If you want to wear a pentacle but are a private person, or you just don’t want to be asked about your religion, you can there are options that are less noticeable. There are designs that incorporate a pentagram but aren’t pentagram-shaped, and also subtler rings and earrings. If you wear a necklace, you can keep it in or out of your shirt, depending on your mood. I’ve also seen people draw a pentacle or pentagram on the back of a pendant so the symbol sits against their skin. You can wear the symbol on a t-shirt under another shirt (I have yet to see pentagram Underoos, which seems like a missed marketing opportunity for somebody). You can also draw a pentacle or pentagram on yourself with salt water, or visualize a pentagram on yourself before you go out for the day.
However you choose to wear your pentagram or pentacle, be aware that Wiccans have a longstanding joke about jewelry; it’s generally considered tacky or a sign of a newbie to wear a pentagram the size of a hood ornament.
Twenty years ago, when I first met Mary Kay, she told me proudly, “I’m a religious fanatic.” This unsettled me a bit since I don’t have positive associations with that phrase, but before long I realized that Mary Kay loved the Craft more than almost anyone I know. She was an insatiable learner, and her heart’s desire was to capture those fleeting, transcendent moments where we touch the divine. She was “fanatical” in the sense that gaining this understanding was the foundation and driving force behind nearly everything she did.
Mary Kay was raised Christian on the Iron Range in northern Minnesota, and she threw herself first into that faith, even traveling to Haiti to do missionary work. But once she was introduced to Wicca by a friend, she felt as though she’d come home. She was initiated into the Gardnerian tradition, and together with Patrick–the other love of her life–she eventually started her own coven. I was lucky enough to have a front-row seat for most of it, and I became their first initiate.
As a teacher, Mary Kay thought of her students as peers, and believed that everyone, regardless of experience, could bring good ideas and insights to the table, and that each person she taught had things to teach her in return. When she asked us what we thought about something, she actually wanted to know. She understood that the process of teaching is really the process of learning.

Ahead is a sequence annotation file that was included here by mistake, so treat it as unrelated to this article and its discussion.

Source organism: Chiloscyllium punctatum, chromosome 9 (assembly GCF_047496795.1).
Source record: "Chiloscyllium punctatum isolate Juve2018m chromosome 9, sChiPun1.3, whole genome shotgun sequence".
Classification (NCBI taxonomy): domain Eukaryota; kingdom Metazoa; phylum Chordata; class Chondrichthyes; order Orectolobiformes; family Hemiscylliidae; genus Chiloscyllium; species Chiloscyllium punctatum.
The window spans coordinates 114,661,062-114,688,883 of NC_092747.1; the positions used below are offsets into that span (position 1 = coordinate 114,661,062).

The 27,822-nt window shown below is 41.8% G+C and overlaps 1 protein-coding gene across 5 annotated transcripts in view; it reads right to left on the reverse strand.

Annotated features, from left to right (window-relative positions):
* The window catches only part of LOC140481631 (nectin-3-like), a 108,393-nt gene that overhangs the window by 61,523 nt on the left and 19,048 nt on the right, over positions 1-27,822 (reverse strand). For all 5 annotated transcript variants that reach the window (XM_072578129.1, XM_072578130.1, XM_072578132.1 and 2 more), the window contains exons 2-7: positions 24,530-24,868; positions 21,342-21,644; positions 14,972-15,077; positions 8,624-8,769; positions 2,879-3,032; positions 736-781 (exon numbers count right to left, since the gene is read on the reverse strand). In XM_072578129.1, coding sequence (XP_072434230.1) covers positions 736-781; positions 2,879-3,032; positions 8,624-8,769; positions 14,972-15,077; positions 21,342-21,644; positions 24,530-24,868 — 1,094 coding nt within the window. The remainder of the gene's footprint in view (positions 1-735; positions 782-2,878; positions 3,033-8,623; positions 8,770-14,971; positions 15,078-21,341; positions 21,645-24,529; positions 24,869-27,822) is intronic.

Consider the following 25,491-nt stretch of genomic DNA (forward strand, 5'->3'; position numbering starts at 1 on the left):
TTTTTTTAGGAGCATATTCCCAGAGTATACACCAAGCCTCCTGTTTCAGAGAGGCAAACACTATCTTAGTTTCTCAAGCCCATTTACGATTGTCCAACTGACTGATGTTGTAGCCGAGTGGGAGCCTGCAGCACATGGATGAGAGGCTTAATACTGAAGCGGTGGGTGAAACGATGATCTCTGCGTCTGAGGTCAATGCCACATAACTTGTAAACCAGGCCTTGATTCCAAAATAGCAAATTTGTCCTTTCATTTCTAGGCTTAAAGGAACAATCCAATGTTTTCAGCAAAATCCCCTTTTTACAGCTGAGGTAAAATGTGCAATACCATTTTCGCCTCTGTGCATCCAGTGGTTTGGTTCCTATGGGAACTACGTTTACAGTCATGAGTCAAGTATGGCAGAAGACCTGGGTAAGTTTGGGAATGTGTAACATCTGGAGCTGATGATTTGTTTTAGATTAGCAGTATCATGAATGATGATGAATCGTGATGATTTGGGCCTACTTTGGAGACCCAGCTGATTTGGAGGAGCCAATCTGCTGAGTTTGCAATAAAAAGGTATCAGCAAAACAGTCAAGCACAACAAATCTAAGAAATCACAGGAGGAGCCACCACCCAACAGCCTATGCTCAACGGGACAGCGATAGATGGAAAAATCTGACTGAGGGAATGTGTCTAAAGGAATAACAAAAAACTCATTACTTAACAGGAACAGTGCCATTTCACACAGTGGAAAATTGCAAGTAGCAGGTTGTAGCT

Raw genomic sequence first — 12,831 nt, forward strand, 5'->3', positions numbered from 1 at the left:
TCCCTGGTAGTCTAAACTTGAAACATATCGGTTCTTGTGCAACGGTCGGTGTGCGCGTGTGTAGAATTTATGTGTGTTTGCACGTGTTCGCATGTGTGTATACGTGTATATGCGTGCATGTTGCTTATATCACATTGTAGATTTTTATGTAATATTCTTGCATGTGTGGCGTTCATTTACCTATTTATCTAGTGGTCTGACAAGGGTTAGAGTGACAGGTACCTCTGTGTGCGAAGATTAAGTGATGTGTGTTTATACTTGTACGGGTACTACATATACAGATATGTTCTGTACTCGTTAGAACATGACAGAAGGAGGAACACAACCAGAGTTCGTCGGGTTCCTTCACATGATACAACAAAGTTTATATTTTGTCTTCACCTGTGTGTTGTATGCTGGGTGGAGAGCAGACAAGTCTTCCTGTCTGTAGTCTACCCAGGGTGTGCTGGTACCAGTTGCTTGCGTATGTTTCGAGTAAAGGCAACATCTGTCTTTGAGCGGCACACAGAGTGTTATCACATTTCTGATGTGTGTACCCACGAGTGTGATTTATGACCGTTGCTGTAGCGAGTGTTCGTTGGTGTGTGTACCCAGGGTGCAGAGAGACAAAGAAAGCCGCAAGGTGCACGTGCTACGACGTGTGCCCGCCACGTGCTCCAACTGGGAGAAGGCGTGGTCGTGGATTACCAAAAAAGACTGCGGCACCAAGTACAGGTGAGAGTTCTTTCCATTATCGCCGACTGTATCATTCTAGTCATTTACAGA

She and Patrick both absolutely hated the idea of coven as cult of personality or as a group of seekers blindly following a guru. Mary Kay could be fierce and stubborn when she felt injustice had been done, and fought hard, almost until her death, for people she felt had been wronged by their coven leaders or the greater Gardnerian community. This made her some enemies, and it would be wrong to say she didn’t care about that, but she strongly believed standing up for someone without a voice was more important than her personal political capital.
Mary Kay was endlessly curious about the origins of her tradition, and she loved a spirited debate about any aspect of the Craft. She did a tremendous amount of research on it, chasing down obscure writings and seeking out and corresponding with Gardnerians from around the world. This required crossing some political lines and breaking some cultural taboos, which was a little intimidating to her at first. But she had a very strong sense of fairness, and by breaking the unwritten “rules” about who talks to whom, she helped punch holes in ridiculous and artificial boundaries between Gardnerian groups and empower others to do the same. This work by Mary and others and the blossoming of the Internet have allowed us to share things in ways we never dreamed of before.
She was extremely generous in sharing what she learned with her students as well. After I left Minneapolis, she would call me, excited, and tell me about her discoveries, and email me the new treasures she’d found. And when I had my own students, we had “Stump Mary Kay” nights, where we’d get her on the speakerphone and my students would try to come up with questions about the tradition she couldn’t answer. They almost never succeeded.